Leave the LEDs On
Print Issue: November 2014
Light. Bright, dim, or missing, in the words of Leonard Cohen, "how the light gets in" has been one of the driving factors for the development of the world as we know it. At different times in history, the light got in by campfires, candles, and lanterns as mankind built the wheel, developed the theory of gravity, and painted the Mona Lisa.
But in 1835, British inventors developed the arc lamp, followed in 1879 by Thomas Edison's invention of the light bulb. Recently, lighting technology has rapidly moved to provide better quality light to keep pace with other high-tech products, such as computers and smartphones.
Developed in the 1960s, LED technology is now poised to take on a critical role as nations and businesses alike look to keep the lights on longer, for a lower cost. And in 2012 alone, more than 49 million LEDs were installed in the United States, saving approximately $675 million in energy costs. Following is a look at the primary factors driving LED use: outdoor lighting, surveillance, and worker health.
LED is becoming the new standard in lighting, especially in the commercial and industrial markets in the outdoor environment where Richard Abernethy—vice president of brand management for Hubbell Outdoor Lighting—says Hubbell is seeing about a 50 percent adoption rate as people are more willing to use the bluer light that LEDs produce to help cut maintenance expenses.
Companies are also using LED lighting to light areas to a lower level, says Chris Bailey, director of Hubbell's Lighting Solutions Center. For instance, in parking lots, some end users are lighting lots to lower light levels because LEDs produce a more uniform light that is perceived to be brighter than traditional light sources lit to higher levels.
Parking lots are responding to customers who are asking for LED lights: blue-rich LED light sources that are lit to 5,000 degrees Kelvin, creating a blue-white, cool light source. When lights are lit to this level, the cool color temperature is perceived to be brighter because of the way the human eye adapts to the blue-light content.
The uniform brightness of LED lighting also helps when designing a surveillance system around outdoor lighting. That's because the uniformity of the light helps cameras see better. With a steady light source, the camera does not throttle back and forth to adjust to increased illumination on the ground beneath light fixtures, Bailey explains.
As LED technology and camera technology continue to improve, many businesses are looking to integrate the two to create a more responsive, efficient surveillance system, says John Hanby, senior vice president of worldwide sales for TOTUS Solutions, which creates outdoor lighting-based security platforms.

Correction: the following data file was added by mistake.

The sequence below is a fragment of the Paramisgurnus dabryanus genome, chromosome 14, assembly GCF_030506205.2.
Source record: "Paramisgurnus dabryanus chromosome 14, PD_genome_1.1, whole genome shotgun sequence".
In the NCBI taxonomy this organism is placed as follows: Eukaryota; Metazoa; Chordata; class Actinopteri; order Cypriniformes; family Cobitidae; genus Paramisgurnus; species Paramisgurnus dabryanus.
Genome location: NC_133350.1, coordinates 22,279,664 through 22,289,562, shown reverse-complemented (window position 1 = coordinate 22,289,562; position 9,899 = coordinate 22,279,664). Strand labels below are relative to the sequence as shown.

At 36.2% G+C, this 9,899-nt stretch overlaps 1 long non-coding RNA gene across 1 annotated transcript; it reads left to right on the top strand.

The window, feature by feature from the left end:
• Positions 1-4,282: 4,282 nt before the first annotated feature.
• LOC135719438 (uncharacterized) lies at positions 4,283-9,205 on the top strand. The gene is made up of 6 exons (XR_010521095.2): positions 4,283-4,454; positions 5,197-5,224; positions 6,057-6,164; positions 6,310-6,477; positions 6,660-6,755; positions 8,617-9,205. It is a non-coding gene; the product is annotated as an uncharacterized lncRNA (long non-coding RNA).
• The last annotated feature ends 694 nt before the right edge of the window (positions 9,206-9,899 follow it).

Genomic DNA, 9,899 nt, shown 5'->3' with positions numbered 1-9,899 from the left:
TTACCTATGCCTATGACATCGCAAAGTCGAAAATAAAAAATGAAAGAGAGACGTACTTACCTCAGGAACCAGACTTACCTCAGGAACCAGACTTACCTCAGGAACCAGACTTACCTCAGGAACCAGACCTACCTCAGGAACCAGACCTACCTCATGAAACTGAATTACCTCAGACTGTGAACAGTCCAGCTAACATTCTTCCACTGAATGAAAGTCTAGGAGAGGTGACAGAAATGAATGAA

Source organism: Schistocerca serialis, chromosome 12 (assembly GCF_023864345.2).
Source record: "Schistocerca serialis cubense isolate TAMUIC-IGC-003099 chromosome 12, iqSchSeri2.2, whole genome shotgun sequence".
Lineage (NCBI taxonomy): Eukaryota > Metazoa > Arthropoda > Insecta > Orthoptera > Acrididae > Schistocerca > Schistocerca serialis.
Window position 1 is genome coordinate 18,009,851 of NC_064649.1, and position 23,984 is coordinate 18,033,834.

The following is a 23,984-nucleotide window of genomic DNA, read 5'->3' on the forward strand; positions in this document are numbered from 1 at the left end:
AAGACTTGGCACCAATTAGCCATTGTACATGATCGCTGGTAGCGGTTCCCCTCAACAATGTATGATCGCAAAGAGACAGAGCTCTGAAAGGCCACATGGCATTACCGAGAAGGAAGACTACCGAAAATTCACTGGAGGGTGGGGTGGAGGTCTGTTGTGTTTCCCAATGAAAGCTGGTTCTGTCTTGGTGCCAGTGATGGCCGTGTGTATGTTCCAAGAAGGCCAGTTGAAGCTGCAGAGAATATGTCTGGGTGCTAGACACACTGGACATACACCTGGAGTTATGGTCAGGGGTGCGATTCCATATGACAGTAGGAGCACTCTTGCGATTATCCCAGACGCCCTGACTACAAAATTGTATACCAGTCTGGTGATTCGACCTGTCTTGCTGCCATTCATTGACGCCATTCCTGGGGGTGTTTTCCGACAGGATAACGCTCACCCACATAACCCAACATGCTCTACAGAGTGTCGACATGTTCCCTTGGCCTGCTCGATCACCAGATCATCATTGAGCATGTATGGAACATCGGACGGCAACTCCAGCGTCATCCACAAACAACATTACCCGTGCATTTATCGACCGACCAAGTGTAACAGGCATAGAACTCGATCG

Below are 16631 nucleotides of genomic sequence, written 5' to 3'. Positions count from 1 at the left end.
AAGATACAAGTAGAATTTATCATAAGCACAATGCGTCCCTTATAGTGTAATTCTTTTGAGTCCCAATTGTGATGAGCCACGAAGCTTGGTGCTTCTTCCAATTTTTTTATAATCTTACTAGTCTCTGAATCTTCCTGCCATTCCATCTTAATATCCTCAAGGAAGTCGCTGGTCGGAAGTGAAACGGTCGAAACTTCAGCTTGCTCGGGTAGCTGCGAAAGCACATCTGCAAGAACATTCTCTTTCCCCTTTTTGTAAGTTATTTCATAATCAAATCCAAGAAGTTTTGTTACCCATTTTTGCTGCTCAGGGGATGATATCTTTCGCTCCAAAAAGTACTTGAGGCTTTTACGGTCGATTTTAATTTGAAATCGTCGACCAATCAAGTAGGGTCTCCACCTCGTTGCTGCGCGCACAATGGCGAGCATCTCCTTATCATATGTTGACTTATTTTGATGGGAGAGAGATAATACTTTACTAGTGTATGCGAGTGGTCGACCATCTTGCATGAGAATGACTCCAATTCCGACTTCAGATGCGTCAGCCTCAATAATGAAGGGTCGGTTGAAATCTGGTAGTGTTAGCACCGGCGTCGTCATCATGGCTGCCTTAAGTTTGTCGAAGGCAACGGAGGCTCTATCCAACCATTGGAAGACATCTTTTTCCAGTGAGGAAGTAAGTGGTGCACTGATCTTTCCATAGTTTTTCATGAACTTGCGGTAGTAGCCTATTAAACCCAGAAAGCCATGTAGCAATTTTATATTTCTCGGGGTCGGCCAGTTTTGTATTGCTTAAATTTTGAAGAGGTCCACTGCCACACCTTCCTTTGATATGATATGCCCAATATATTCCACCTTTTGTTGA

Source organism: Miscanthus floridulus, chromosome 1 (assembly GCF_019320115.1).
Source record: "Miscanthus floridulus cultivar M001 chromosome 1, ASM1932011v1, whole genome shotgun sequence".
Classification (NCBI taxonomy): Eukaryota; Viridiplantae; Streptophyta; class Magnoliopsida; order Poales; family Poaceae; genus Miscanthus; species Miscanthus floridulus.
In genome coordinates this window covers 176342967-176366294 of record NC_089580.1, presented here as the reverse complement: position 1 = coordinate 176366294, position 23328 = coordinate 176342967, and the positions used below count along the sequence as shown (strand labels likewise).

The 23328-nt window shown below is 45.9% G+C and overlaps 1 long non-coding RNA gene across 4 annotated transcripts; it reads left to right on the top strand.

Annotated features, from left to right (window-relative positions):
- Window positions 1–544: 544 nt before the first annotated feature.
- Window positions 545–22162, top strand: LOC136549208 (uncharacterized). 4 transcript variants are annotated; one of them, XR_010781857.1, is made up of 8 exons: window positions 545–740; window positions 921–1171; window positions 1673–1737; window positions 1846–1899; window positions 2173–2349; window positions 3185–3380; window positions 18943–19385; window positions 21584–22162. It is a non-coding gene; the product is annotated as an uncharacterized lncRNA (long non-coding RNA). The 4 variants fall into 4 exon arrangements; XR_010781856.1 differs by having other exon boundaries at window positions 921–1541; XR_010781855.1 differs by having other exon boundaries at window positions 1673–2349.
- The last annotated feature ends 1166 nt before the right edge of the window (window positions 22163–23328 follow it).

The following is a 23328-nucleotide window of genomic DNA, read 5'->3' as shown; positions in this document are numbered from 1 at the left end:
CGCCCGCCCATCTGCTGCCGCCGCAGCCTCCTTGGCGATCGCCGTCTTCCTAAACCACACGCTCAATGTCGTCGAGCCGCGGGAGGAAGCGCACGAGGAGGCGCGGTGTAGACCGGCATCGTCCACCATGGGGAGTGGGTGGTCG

Hanby describes the trend as a convergence that's occurring between IT, lighting, and security. Companies are using this convergence to create LED lighting systems that are optimized for camera optics and analytics. This allows security to respond to incidents in real time.
For instance, TOTUS has created a system—the TOTUS Surveillance Platform—that uses geo-fences that, when tripped, trigger LED lights within the designated area to increase the brightness or flash. In turn, this alerts security staff that someone is in the area and can also trigger cameras that are connected to the system to begin recording.
Companies are also looking at different ways they can begin using LEDs to improve worker productivity and health. For instance, some people may be impaired by the blue light of LEDs. Blue light can affect peoples' circadian response curve by delaying the production of melatonin in the body, possibly disrupting their sleeping habits.
To combat this, Bailey developed a technology called EXO Optics that has the ability to adapt the spectrum of light to stop the disruption to people's melatonin production. It allows outdoor lights during the commuting hours to produce light at the 5,000 Kelvin level, which creates the blue light that increases visibility and keeps drivers alert.
Bailey says he anticipates that these types of products will continue to be developed as LED technology improves and researchers look at ways to maximize the efficiency and use of the technology for different applications. "The really cool things we can do with this technology involve adapting spectral properties to enhance things like worker productivity or human health," Bailey adds.
For instance, researchers could develop a way to increase the blue light content in regions of the country during the winter months to combat seasonal affective disorder. Or, LED could be used to provide forms of light therapy for people with Alzheimer's and dementia to prevent future memory loss.
"Because we have this sort of inherent unlimited control over the light source at this point in time, the limitations are few," he explains. "We'll see the technology develop from this point further to be pointed more towards human productivity, health, and well-being, while achieving the energy efficiency goals and requirements that are already at play."